1,264-Key Hotel Coming to Downtown Seattle
The Hyatt Regency Seattle will reportedly be the largest hotel in the Pacific Northwest.
By Scott Baltic, Contributing Editor
Seattle—A 45-story, 1,264-key hotel under construction in downtown Seattle will rise under the Hyatt Regency brand, according to an announcement made this week by Hyatt Hotels Corp., an affiliate of which has entered into a management agreement with R.C. Hedreen Co., the hotel’s owner.
The hotel, at 8th and 9th avenues between Stewart and Howell streets in the Denny Triangle neighborhood, is expected to open in mid-2018. Construction began in July of last year.
The Hyatt Regency Seattle reportedly will be the largest hotel in the Pacific Northwest and will feature more than 100,000 square feet of flexible meeting and event facilities, multiple food and beverage outlets and a Regency Club lounge. The location is two blocks from the Washington State Convention Center and adjacent to a proposed $1.6 billion convention center expansion, as well as proximate to Pike Place Market, the Space Needle, Seattle Aquarium, and the Capitol Hill and Lake Union neighborhoods.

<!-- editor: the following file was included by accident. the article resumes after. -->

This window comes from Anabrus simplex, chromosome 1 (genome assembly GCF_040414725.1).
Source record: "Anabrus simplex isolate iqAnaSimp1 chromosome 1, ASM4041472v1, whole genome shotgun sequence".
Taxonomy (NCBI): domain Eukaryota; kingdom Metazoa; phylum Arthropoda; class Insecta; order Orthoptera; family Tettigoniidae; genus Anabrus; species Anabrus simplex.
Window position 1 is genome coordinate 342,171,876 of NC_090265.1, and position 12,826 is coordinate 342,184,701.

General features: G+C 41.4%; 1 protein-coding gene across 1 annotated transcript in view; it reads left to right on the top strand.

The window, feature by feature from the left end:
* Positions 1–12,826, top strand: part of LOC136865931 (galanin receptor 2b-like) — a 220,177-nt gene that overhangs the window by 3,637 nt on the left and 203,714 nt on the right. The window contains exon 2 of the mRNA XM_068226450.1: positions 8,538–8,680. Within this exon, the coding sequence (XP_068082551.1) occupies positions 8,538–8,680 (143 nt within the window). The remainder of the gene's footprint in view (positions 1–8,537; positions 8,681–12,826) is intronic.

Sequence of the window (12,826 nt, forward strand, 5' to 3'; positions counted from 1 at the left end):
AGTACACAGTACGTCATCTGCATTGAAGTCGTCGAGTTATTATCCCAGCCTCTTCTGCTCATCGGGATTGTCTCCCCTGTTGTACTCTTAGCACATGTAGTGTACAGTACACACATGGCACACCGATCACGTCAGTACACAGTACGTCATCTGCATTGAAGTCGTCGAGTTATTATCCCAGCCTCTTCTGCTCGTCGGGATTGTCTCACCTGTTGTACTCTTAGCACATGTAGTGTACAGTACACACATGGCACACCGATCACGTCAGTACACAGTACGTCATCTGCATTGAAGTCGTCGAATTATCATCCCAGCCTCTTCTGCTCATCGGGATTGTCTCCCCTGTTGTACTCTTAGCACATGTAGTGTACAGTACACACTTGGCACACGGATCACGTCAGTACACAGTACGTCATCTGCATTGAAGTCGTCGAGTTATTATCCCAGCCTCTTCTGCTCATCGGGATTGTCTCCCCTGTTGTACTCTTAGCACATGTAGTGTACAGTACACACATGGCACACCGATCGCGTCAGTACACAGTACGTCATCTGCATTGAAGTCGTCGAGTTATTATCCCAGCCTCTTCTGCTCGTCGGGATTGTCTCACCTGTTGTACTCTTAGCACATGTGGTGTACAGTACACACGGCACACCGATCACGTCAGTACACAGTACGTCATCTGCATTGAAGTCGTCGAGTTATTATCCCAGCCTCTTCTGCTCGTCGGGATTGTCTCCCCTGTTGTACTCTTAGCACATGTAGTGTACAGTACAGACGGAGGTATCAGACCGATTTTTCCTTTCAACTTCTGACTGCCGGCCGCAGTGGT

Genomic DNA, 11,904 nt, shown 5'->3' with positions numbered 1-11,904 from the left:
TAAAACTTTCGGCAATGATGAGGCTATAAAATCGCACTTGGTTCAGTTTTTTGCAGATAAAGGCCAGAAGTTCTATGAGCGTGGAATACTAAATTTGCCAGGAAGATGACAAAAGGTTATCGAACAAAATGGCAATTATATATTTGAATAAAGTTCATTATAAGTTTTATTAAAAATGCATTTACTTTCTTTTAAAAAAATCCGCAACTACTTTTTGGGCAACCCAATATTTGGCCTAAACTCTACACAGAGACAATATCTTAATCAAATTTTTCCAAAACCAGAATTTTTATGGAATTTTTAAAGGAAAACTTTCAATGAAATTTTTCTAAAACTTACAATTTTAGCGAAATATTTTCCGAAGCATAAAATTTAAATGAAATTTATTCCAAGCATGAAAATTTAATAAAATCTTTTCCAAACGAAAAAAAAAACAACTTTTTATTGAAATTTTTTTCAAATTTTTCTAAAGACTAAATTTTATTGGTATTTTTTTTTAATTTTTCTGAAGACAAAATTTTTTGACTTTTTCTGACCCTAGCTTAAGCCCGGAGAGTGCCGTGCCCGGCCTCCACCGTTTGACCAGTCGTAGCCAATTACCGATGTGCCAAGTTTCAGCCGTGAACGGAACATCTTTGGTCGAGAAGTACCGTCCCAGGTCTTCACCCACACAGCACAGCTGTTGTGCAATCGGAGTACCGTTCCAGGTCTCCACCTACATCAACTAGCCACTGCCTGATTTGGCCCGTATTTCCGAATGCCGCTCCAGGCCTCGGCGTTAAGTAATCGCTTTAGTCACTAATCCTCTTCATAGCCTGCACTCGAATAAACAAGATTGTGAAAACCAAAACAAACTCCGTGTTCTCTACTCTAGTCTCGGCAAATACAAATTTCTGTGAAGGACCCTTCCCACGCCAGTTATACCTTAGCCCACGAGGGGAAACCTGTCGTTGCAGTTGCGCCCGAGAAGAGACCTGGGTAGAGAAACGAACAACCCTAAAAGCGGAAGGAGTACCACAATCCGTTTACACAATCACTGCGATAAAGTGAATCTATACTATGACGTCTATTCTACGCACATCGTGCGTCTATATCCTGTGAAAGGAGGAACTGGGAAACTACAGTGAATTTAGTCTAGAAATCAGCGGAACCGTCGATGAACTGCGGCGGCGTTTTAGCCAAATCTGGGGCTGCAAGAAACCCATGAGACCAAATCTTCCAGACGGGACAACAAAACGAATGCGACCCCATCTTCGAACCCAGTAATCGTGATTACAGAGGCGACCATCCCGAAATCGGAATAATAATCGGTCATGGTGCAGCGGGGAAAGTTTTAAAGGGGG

The site was previously occupied by the old Greyhound Bus station, an apartment building and a six-story office building, along with surface parking, David Thyer, president of R.C Hedreen Co., told Commercial Property Executive. That puts the total development cost at more than $650 million.
“Developing a Hyatt Regency hotel in downtown Seattle is consistent with our company’s objective to grow strategically in gateway destinations where our guests want us to be, and to do so with great owners and developers like R.C. Hedreen Company,” David Tarr, Hyatt’s senior vice president of real estate and development, said in a prepared statement.
R.C. Hedreen Co. already owns the 450-plus-key Grand Hyatt Seattle and the 346-key Hyatt at Olive 8 in downtown Seattle.
The Seattle Times reported that the city is in the middle of a hotel building boom that will see nearly 3,000 rooms opening downtown in the next two years, versus only 700 new rooms in the previous five years.